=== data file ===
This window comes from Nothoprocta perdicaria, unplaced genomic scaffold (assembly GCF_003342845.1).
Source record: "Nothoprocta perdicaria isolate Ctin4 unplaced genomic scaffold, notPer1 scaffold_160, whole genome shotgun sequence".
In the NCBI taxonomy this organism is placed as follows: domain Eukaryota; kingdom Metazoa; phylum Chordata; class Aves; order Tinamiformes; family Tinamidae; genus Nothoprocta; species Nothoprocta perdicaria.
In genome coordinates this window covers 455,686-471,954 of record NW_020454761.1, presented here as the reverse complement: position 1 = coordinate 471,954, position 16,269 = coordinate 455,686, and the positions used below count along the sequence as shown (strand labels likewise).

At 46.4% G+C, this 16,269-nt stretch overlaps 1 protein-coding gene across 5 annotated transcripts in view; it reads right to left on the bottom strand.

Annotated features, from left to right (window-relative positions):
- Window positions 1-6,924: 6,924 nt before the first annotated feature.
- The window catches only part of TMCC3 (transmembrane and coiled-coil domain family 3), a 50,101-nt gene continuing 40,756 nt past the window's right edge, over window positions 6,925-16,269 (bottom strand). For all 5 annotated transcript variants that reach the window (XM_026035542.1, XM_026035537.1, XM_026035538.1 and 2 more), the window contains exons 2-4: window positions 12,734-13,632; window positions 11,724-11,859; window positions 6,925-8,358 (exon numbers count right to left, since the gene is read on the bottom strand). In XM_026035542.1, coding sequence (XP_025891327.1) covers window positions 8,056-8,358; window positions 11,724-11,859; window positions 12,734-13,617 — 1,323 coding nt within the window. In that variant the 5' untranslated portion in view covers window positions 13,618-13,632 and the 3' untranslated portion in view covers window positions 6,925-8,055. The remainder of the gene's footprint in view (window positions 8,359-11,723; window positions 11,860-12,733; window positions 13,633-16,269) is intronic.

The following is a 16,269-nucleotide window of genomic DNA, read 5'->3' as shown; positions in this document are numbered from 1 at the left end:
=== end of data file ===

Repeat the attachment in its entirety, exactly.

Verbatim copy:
This window comes from Nothoprocta perdicaria, unplaced genomic scaffold (assembly GCF_003342845.1).
Source record: "Nothoprocta perdicaria isolate Ctin4 unplaced genomic scaffold, notPer1 scaffold_160, whole genome shotgun sequence".
In the NCBI taxonomy this organism is placed as follows: domain Eukaryota; kingdom Metazoa; phylum Chordata; class Aves; order Tinamiformes; family Tinamidae; genus Nothoprocta; species Nothoprocta perdicaria.
In genome coordinates this window covers 455,686-471,954 of record NW_020454761.1, presented here as the reverse complement: position 1 = coordinate 471,954, position 16,269 = coordinate 455,686, and the positions used below count along the sequence as shown (strand labels likewise).

At 46.4% G+C, this 16,269-nt stretch overlaps 1 protein-coding gene across 5 annotated transcripts in view; it reads right to left on the bottom strand.

Annotated features, from left to right (window-relative positions):
- Window positions 1-6,924: 6,924 nt before the first annotated feature.
- The window catches only part of TMCC3 (transmembrane and coiled-coil domain family 3), a 50,101-nt gene continuing 40,756 nt past the window's right edge, over window positions 6,925-16,269 (bottom strand). For all 5 annotated transcript variants that reach the window (XM_026035542.1, XM_026035537.1, XM_026035538.1 and 2 more), the window contains exons 2-4: window positions 12,734-13,632; window positions 11,724-11,859; window positions 6,925-8,358 (exon numbers count right to left, since the gene is read on the bottom strand). In XM_026035542.1, coding sequence (XP_025891327.1) covers window positions 8,056-8,358; window positions 11,724-11,859; window positions 12,734-13,617 — 1,323 coding nt within the window. In that variant the 5' untranslated portion in view covers window positions 13,618-13,632 and the 3' untranslated portion in view covers window positions 6,925-8,055. The remainder of the gene's footprint in view (window positions 8,359-11,723; window positions 11,860-12,733; window positions 13,633-16,269) is intronic.

The following is a 16,269-nucleotide window of genomic DNA, read 5'->3' as shown; positions in this document are numbered from 1 at the left end: